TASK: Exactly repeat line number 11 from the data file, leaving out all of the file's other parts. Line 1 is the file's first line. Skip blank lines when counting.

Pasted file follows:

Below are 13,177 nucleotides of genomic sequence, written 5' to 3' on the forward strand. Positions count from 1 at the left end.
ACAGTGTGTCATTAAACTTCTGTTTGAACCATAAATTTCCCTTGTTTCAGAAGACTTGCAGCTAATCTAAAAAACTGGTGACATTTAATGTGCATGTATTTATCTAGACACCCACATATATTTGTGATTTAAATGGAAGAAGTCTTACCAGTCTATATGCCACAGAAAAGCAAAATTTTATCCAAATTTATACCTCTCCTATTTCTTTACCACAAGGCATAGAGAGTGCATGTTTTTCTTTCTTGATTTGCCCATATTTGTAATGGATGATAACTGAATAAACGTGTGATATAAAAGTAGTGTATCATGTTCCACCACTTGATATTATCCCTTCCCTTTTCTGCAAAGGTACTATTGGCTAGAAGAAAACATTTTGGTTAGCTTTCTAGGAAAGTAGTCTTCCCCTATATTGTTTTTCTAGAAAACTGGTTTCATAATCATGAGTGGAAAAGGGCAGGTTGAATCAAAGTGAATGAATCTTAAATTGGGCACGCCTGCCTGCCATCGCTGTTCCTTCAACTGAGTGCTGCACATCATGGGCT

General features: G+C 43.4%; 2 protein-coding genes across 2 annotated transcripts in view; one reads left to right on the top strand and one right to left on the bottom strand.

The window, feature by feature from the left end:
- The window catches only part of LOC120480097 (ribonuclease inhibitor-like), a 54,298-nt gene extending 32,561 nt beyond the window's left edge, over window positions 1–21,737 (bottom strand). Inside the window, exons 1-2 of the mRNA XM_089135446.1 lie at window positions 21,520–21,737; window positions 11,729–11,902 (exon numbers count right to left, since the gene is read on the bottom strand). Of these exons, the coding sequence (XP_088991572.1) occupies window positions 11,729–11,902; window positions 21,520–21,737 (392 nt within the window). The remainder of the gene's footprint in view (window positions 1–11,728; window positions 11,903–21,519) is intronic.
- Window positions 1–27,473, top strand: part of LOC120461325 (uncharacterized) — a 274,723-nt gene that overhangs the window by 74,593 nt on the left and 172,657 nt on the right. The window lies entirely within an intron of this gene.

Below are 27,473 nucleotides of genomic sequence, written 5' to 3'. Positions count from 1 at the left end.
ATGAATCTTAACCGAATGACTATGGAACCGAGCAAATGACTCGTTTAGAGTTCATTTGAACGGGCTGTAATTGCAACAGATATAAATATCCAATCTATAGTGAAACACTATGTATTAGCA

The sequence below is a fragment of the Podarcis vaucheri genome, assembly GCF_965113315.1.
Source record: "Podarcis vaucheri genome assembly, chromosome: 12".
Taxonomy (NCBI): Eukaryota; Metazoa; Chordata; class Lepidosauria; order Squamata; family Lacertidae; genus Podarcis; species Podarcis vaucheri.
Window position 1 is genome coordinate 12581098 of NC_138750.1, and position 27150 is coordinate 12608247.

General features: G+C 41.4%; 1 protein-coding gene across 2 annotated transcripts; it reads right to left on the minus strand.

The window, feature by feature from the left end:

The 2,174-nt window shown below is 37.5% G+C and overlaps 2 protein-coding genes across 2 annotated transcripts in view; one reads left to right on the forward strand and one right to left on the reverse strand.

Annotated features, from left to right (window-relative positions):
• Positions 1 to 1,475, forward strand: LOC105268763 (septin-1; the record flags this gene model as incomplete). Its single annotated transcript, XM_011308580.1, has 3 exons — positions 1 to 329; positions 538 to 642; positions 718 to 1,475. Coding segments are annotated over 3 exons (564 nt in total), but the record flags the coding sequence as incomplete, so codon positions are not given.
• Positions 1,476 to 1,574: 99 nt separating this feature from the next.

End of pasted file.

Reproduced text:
Taxonomy (NCBI): Eukaryota; Metazoa; Chordata; class Lepidosauria; order Squamata; family Lacertidae; genus Podarcis; species Podarcis vaucheri.